In 2017, the cryptocurrency market simply couldn't be stopped. In just a 12-month period, the combined value of all virtual currencies added together rose from $17.7 billion to roughly $613 billion -- a gain of more than 3,300%. By comparison, it would have taken the stock market decades to generate the returns that virtual coins dished out in just one year.
Wait, bitcoin can go down in value?
However, 2018 has been a completely different story. Bitcoin, the largest cryptocurrency in the world by market cap, shed more than half of its value in just a one-month span toward the beginning of the year, and it's struggled to recover ever since.
What's behind bitcoin's struggles, you ask? Part of the blame can be assigned to a step-up in regulation. Investors tend to appreciate the anonymity and unregulated nature of virtual currencies. However, in South Korea, a market that's critical to the success of bitcoin and digital currencies in general, new laws in place require banks to verify the identity of their members before linking their bank accounts to cryptocurrency exchanges. This newfound transparency likely goes a long way to validating bitcoin as an asset, but it's not been viewed as a positive by some within the crypto community.
Bitcoin's woes may also be partially blamed on what I refer to as the proof-of-concept conundrum associated with blockchain technology. Blockchain -- the digital, distributed, and decentralized ledger that underlies most cryptocurrencies and is responsible for logging all data in a secure and unchanging manner -- has proven its worth in numerous small-scale projects, but has yet to catch on in the real world. Until businesses are willing to give this technology a shot, and blockchain can demonstrate its ability to scale, it'll remain constrained.
More recently, though, legal concerns have held back bitcoin.
Are traders manipulating the price of bitcoin?
Last week, the U.S. Department of Justice (DOJ) announced that it was opening up a criminal probe into whether cryptocurrency traders are manipulating the price of bitcoin and Ethereum for financial gain. The DOJ will be working side by side with the Commodity Future Trading Commission, which currently handles all derivatives trading tied to bitcoin.
The DOJ believes that bitcoin is susceptible to fraud for a number of reasons, as listed by Bloomberg. In particular, regulators question whether cryptocurrency exchanges have adequate measures in place to actively pursue those folks who attempt to cheat the system. They also point to the wild volatility in digital currencies as a lure for cheaters who are looking to manipulate the system. Lastly, the aforementioned lack of regulations could make it considerably easier for traders to move virtual coins like bitcoin.
According to sources familiar with the matter, regulators are looking into two specific types of manipulation: spoofing and wash-sale trades.
Spoofing involves a trader, or group of traders, placing an order that creates a new best bid or adds to the perceived liquidity of an asset. Shortly thereafter, the trader(s) will then cancel their initial bid (the spoof) and place a trade on the opposite side of the market. This is done so a trader can sell their stake in an asset, but at an improved sales price thanks to their spoofed bid, which may have offered the perception of downside liquidity and/or support and encouraged other traders to bid up the price of an asset. The same can be done in reverse, with spoofed asks, ultimately allowing the trader(s) to net a more attractive purchase price on an asset.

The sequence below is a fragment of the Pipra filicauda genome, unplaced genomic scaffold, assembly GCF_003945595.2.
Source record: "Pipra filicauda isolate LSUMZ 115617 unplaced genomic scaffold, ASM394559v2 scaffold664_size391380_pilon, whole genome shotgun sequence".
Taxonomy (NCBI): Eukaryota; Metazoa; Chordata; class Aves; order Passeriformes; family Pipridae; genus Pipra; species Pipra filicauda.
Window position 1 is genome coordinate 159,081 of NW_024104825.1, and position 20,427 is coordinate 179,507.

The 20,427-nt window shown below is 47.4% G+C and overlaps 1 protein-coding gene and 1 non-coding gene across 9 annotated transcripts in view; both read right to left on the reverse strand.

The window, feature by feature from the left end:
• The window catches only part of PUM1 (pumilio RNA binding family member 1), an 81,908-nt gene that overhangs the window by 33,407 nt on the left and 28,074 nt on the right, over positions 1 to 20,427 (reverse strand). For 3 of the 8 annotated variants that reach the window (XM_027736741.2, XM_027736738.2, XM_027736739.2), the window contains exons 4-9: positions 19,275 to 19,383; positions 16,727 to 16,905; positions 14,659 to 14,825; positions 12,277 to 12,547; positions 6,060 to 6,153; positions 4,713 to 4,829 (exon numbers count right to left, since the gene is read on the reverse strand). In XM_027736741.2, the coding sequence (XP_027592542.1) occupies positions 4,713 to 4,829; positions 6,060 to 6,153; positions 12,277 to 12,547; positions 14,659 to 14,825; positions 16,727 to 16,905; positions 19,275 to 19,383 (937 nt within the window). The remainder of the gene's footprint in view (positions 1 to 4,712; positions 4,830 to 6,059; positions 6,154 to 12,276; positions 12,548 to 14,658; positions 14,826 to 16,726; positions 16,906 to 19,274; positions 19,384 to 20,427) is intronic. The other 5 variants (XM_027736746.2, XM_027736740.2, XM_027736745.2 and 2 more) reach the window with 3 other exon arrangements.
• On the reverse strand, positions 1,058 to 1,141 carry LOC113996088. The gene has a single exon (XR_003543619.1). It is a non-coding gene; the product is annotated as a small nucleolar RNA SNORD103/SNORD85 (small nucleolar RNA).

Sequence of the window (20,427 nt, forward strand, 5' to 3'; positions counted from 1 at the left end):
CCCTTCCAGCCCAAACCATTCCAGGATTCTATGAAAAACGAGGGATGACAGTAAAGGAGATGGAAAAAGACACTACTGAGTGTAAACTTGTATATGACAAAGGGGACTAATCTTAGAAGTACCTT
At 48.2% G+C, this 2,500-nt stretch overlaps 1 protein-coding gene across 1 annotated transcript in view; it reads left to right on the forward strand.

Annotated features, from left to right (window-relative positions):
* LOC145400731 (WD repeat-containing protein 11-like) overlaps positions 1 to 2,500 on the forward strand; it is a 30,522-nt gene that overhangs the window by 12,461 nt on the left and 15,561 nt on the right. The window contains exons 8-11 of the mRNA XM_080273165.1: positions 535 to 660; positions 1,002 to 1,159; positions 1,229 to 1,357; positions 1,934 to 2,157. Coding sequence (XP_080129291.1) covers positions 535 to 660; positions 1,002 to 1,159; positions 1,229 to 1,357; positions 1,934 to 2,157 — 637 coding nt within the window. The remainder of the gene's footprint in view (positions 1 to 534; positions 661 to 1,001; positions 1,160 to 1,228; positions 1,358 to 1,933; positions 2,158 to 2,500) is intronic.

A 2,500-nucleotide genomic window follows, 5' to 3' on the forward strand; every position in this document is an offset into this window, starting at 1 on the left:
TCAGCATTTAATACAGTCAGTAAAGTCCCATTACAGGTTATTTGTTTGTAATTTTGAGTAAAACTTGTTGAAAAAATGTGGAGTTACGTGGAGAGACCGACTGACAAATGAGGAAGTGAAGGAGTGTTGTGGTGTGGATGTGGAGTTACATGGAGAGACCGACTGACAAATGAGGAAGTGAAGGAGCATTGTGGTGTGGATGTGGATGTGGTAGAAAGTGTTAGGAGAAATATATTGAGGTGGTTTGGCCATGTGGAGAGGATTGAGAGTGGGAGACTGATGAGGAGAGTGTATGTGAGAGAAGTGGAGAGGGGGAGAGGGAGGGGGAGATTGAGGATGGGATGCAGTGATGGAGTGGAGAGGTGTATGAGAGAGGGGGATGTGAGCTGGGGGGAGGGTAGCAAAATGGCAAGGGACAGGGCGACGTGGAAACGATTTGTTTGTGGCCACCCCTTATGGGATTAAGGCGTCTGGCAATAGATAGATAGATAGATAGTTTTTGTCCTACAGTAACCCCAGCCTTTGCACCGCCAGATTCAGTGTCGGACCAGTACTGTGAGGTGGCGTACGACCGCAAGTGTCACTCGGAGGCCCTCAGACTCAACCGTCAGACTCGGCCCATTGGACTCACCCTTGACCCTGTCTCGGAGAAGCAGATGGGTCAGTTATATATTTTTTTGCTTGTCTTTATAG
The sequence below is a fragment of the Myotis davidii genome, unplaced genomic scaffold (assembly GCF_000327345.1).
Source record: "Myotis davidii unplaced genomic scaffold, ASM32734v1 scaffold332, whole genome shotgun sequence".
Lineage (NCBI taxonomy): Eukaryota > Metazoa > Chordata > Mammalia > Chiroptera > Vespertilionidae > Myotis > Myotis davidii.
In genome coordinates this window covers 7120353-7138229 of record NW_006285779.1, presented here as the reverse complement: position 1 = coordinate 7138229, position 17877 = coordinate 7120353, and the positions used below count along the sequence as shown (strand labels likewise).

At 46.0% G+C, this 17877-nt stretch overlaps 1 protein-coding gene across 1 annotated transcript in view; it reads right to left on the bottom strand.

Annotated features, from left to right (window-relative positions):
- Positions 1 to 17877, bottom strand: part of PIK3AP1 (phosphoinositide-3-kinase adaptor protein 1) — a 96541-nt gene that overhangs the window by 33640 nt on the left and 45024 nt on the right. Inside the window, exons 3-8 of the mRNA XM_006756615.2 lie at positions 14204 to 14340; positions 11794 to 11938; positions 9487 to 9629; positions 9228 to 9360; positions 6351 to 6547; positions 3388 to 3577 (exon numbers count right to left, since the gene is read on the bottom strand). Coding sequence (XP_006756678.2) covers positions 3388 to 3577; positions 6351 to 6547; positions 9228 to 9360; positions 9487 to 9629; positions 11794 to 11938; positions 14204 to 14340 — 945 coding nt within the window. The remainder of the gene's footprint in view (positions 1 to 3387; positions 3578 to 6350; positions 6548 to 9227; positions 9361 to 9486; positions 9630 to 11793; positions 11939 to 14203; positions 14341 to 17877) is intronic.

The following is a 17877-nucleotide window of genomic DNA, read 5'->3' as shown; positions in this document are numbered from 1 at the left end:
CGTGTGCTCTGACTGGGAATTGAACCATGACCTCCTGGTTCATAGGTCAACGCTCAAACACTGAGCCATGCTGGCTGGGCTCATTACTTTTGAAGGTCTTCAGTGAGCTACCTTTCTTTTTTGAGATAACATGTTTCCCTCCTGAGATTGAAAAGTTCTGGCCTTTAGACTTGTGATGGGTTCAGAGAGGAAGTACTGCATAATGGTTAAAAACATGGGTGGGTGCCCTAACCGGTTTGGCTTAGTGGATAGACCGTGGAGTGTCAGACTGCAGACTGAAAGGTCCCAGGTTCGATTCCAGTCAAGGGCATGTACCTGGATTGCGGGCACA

On the other hand, a wash-sale would involve an individual, or group of traders, buying and selling an asset with themselves in the hope of pushing its price higher and giving off the perception of improved liquidity.
Given how little regulation surrounds most decentralized crypto exchanges, spoofing and wash-sale trades may very well both be occurring, but we won't have any confirmation on that until the DOJ's investigation wraps up, which could take some time.
Yet another reason to avoid bitcoin
It's become pretty evident as time has passed that bitcoin, while being an incredible creator of wealth over the past couple of years, is rife with risk. In addition to potentially being manipulated by cryptocurrency traders, bitcoin's network has slowed to a crawl, relative to its peers.
According to an analysis of transaction speed per second conducted by HowMuch.net, bitcoin peaks at a meager seven transactions per second. By comparison, leading global payments processor Visa can handle up to 24,000 transactions per second using its existing infrastructure.
Bitcoin's block-processing time of approximately 10 minutes also tends to be substantially longer than its peers, resulting in an average validation and settlement time of 78 minutes. Sure, this is still quicker than sending funds across borders using traditional banking networks, but it's substantially slower than practically all of its peers. Though the Lightning Network is supposed to resolve bitcoin's scaling issues, the damage may already be done.
What damage you ask? We've witnessed a small handful of merchants moving away from bitcoin as a medium of exchange due to its slow network. Payment processor Stripe, which was the very first major company to accept bitcoin in 2014, dropped bitcoin as a payment method last month.
And, just to round things out, there aren't any traditional fundamental metrics with which to value bitcoin. Unlike a stock, which has income statements, balance sheets, earnings reports, and management commentary that can be scoured, bitcoin offers nothing more than transaction speed and average daily transaction count, which tell us absolutely nothing about its long-term staying power.
As amazing as the gains have been, the writing appears to be on the wall to avoid bitcoin.